More Cakes and Curd

Fruit curds dress up any celebration, for breakfast or dessert. Get the recipes at TwiceasTasty.com.
I’ve always been a breakfast girl, regardless of the time of day. So when it’s time to celebrate an occasion like Twice as Tasty’s 5th birthday, there’s no reason to save the special treats for an evening dessert.

This post is prefaced “more” because I’ve already shared one of my favorite cakes and curd pairings: Gingerbread Pancakes with Berry Curd. I make this breakfast throughout the year, using fresh berries in summer and frozen ones in winter. But in spring and early summer, I switch up the flavors to use my most prolific early crop: rhubarb. The tangy flavor of rhubarb balances the richness of the egg yolks and butter in the curd. Its tang also pairs well with my favorite childhood pancakes, made light and bright by a scoop of yogurt.
Learn to make Rhubarb Curd and Yogurt Pancakes

Getting Stuffed

Food that comes in its own edible wrapper can be fun to make and eat. Learn more at TwiceasTasty.com.
There’s something special about food that comes in its own edible wrapper. It can be filling, comforting, flavorful, unique—but mostly it’s fun to eat. It can also be fun to make if you approach it with the right mindset.

Self-contained perfect bites have plenty of advantages. Some, like Sourdough Empanadas, travel well and make ideal meals at school or work. Others, like Pumpkin–Goat Cheese Ravioli with Butter–Nut Sauce, can be frozen for later quick-and-easy meals. With Mushroom-Stuffed Blini, it’s hard to decide whether the freshly made packets or the leftovers, sautéed until crispy, taste best.

These scratch-made recipes also have a downside: They take time and effort. The key is to keep the entire process relaxed and fun. I have several tricks that will help you enjoy the time, break the project into stages, and sample some of your creation along the way. Hopefully these tips will ease you into some of the food projects already on the blog—and the new ones I’ll be sharing this month.
Read more about getting stuffed

Storing Pickles

Several tricks and tools will help you store pickled foods so that they stay fresh and crisp. Learn more at TwiceasTasty.com.
Now that you’re eager to or have successfully made pickles from the recipes in my new cookbook, The Complete Guide to Pickling, where and how should you store them? I talk briefly about pickle storage in the book, but several more tricks and tools will help you keep your pickled foods fresh and crisp.

As I mentioned in my post about pickling hacks earlier this month, you need two basic tools to make and store pickles: a container and a way to cover it. To ensure your pickles and their container stay clean and fresh, inside and out, choose nonreactive containers and lids—in other words, ones made of glass, stainless steel, food-grade plastic, or silicone.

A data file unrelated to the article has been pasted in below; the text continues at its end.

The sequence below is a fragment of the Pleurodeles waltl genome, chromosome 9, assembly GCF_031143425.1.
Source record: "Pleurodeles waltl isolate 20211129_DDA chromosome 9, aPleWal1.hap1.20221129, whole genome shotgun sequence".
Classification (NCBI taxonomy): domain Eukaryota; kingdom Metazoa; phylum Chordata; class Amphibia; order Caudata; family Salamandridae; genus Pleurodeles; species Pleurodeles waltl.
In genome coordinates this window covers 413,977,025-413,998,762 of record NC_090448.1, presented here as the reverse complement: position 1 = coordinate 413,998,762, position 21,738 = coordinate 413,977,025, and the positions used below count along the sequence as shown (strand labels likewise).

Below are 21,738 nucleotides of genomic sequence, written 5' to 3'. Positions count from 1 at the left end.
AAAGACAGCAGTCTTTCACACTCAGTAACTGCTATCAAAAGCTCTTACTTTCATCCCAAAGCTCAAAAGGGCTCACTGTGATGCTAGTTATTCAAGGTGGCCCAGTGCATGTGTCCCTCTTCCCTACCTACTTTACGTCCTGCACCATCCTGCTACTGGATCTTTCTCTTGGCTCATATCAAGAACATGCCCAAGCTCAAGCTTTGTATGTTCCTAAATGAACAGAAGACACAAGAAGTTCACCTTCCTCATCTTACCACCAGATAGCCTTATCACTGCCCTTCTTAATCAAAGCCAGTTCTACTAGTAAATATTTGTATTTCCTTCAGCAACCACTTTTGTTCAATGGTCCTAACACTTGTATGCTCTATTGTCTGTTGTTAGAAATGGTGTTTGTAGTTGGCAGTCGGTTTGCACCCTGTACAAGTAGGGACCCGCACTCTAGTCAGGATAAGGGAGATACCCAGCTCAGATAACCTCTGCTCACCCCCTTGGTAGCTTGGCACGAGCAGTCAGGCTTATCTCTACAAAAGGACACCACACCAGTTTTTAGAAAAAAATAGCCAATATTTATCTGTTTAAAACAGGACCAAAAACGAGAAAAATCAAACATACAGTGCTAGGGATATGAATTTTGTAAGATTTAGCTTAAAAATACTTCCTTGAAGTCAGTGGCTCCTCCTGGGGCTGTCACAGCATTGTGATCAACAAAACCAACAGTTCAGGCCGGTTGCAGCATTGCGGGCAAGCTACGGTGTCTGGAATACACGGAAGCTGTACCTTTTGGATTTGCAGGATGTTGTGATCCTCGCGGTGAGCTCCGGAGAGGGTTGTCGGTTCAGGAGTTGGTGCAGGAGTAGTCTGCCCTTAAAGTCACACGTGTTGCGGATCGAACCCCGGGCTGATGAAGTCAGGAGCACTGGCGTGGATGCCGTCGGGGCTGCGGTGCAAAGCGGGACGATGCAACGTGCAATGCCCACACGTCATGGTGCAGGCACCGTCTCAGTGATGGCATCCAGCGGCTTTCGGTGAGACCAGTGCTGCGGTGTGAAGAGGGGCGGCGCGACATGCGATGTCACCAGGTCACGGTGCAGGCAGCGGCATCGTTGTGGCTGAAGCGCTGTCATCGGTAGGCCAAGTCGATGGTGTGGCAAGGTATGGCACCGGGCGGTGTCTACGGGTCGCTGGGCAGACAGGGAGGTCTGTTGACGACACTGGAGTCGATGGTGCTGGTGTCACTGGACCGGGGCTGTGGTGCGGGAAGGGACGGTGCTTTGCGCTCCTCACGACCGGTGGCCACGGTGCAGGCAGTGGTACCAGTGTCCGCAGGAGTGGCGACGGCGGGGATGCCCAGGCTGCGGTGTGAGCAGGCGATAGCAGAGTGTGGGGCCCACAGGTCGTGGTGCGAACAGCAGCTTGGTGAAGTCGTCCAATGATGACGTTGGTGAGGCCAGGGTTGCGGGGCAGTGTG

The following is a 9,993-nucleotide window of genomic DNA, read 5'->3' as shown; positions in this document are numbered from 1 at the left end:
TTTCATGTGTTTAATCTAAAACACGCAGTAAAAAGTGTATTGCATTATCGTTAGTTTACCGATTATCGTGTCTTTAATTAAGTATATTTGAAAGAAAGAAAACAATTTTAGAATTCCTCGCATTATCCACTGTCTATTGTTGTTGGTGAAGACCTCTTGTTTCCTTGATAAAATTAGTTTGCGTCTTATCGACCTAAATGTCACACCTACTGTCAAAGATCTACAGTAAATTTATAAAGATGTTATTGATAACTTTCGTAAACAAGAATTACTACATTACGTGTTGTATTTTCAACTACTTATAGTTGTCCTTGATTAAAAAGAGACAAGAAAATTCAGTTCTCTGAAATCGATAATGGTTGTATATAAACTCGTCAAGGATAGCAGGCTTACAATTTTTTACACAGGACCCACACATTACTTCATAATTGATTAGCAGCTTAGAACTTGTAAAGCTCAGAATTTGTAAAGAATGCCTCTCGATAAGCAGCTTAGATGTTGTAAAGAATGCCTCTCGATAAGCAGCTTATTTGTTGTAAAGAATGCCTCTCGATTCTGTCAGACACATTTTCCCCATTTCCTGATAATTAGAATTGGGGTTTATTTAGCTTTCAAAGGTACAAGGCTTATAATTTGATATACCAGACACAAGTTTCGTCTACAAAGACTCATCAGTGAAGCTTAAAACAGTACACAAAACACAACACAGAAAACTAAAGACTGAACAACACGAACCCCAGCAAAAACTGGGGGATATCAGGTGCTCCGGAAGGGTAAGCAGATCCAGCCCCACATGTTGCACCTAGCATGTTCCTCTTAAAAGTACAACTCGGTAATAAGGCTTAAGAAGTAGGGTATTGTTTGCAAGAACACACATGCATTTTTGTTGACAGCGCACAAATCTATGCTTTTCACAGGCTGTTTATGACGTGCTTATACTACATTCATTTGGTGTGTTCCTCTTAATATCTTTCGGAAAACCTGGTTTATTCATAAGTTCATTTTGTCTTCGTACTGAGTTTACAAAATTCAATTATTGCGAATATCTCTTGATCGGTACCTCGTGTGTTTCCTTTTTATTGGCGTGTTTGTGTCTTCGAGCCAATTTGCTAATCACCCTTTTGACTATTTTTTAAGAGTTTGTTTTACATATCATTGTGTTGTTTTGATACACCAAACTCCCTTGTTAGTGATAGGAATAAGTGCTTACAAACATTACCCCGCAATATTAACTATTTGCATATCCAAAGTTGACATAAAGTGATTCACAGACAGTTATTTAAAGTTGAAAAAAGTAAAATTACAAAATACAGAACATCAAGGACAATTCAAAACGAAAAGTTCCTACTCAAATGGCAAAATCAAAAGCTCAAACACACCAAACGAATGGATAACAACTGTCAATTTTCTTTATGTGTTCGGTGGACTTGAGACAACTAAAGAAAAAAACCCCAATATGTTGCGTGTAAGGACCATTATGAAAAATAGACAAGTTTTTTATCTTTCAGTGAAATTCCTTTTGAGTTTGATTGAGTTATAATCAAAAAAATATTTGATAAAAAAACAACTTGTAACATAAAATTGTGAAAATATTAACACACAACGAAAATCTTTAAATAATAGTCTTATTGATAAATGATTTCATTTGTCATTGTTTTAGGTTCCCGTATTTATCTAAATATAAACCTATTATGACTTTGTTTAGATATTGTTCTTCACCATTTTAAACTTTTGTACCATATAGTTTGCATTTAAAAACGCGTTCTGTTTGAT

Sure, you can cap your pickles with old metal mayonnaise lids or reuse tin-plated canning lids and rings; I did this, and recommended this repurposing, for years. But both will rust and break down over time as the acid in the pickle brine eats away at them, leaving an unattractive sticky mess around the jar threads, on your refrigerator shelves, and even potentially on the underside of the lid, where it can flake down into the food. Instead, I now save those old lids for dry storage and have switched to nonreactive options for high-acid foods.
Read more about storing pickles

Pickling Tools & Hacks

Use tools already in your kitchen to make pickles. Read more about pickling tools and hacks. Learn more at TwiceasTasty.com.
I’ve been hearing all week from people receiving their copies of The Complete Guide to Pickling. Now that it’s in your hands, I hope you’re excited to start making some tasty pickles. But where to begin, and what do you need?

In writing this book, I not only expanded my pickling repertoire but also tested a range of tools designed to make pickling easy and foolproof. I only had space to briefly describe some of those tools in the book, so this month I want to share some of my favorites and why you may want to add them to your pickling toolbox.

But let me be clear: you can make most of the pickles in The Complete Guide to Pickling using tools that are already in your kitchen or that you can pick up easily and cheaply. That’s how I first started pickling on my own, and I still reach for many of these tool hacks today. I recommend starting this way—you’ll quickly learn what should be at the top of your list for a tool upgrade.
Read more about pickling tools and hacks